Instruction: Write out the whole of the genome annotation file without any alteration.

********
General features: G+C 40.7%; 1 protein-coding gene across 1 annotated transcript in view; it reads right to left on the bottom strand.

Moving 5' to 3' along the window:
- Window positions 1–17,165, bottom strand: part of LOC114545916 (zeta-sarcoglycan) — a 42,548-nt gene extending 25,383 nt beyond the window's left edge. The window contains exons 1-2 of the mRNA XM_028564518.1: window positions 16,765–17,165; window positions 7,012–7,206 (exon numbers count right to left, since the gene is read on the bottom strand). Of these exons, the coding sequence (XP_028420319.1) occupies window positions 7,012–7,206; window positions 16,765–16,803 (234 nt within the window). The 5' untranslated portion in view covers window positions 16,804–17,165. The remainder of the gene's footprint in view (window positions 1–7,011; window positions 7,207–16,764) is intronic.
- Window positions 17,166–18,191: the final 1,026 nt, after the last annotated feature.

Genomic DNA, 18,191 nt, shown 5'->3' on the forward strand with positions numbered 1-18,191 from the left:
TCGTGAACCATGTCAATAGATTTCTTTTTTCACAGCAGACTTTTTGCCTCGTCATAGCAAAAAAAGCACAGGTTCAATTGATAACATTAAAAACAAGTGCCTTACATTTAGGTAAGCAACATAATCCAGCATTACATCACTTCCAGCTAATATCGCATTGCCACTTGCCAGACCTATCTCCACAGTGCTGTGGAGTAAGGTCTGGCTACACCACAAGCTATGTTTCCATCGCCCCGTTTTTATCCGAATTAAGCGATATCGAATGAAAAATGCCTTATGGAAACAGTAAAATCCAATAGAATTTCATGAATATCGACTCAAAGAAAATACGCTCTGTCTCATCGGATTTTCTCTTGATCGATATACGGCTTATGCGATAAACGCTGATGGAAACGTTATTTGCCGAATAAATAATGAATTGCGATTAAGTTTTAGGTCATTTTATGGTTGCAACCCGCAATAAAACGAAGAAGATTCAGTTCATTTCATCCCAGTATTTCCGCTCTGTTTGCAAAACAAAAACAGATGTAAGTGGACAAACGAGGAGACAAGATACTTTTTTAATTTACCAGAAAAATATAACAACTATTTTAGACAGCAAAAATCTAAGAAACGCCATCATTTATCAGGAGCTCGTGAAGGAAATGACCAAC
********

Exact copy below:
General features: G+C 40.7%; 1 protein-coding gene across 1 annotated transcript in view; it reads right to left on the bottom strand.

Moving 5' to 3' along the window:
- Window positions 1–17,165, bottom strand: part of LOC114545916 (zeta-sarcoglycan) — a 42,548-nt gene extending 25,383 nt beyond the window's left edge. The window contains exons 1-2 of the mRNA XM_028564518.1: window positions 16,765–17,165; window positions 7,012–7,206 (exon numbers count right to left, since the gene is read on the bottom strand). Of these exons, the coding sequence (XP_028420319.1) occupies window positions 7,012–7,206; window positions 16,765–16,803 (234 nt within the window). The 5' untranslated portion in view covers window positions 16,804–17,165. The remainder of the gene's footprint in view (window positions 1–7,011; window positions 7,207–16,764) is intronic.
- Window positions 17,166–18,191: the final 1,026 nt, after the last annotated feature.

Genomic DNA, 18,191 nt, shown 5'->3' on the forward strand with positions numbered 1-18,191 from the left:
TCGTGAACCATGTCAATAGATTTCTTTTTTCACAGCAGACTTTTTGCCTCGTCATAGCAAAAAAAGCACAGGTTCAATTGATAACATTAAAAACAAGTGCCTTACATTTAGGTAAGCAACATAATCCAGCATTACATCACTTCCAGCTAATATCGCATTGCCACTTGCCAGACCTATCTCCACAGTGCTGTGGAGTAAGGTCTGGCTACACCACAAGCTATGTTTCCATCGCCCCGTTTTTATCCGAATTAAGCGATATCGAATGAAAAATGCCTTATGGAAACAGTAAAATCCAATAGAATTTCATGAATATCGACTCAAAGAAAATACGCTCTGTCTCATCGGATTTTCTCTTGATCGATATACGGCTTATGCGATAAACGCTGATGGAAACGTTATTTGCCGAATAAATAATGAATTGCGATTAAGTTTTAGGTCATTTTATGGTTGCAACCCGCAATAAAACGAAGAAGATTCAGTTCATTTCATCCCAGTATTTCCGCTCTGTTTGCAAAACAAAAACAGATGTAAGTGGACAAACGAGGAGACAAGATACTTTTTTAATTTACCAGAAAAATATAACAACTATTTTAGACAGCAAAAATCTAAGAAACGCCATCATTTATCAGGAGCTCGTGAAGGAAATGACCAAC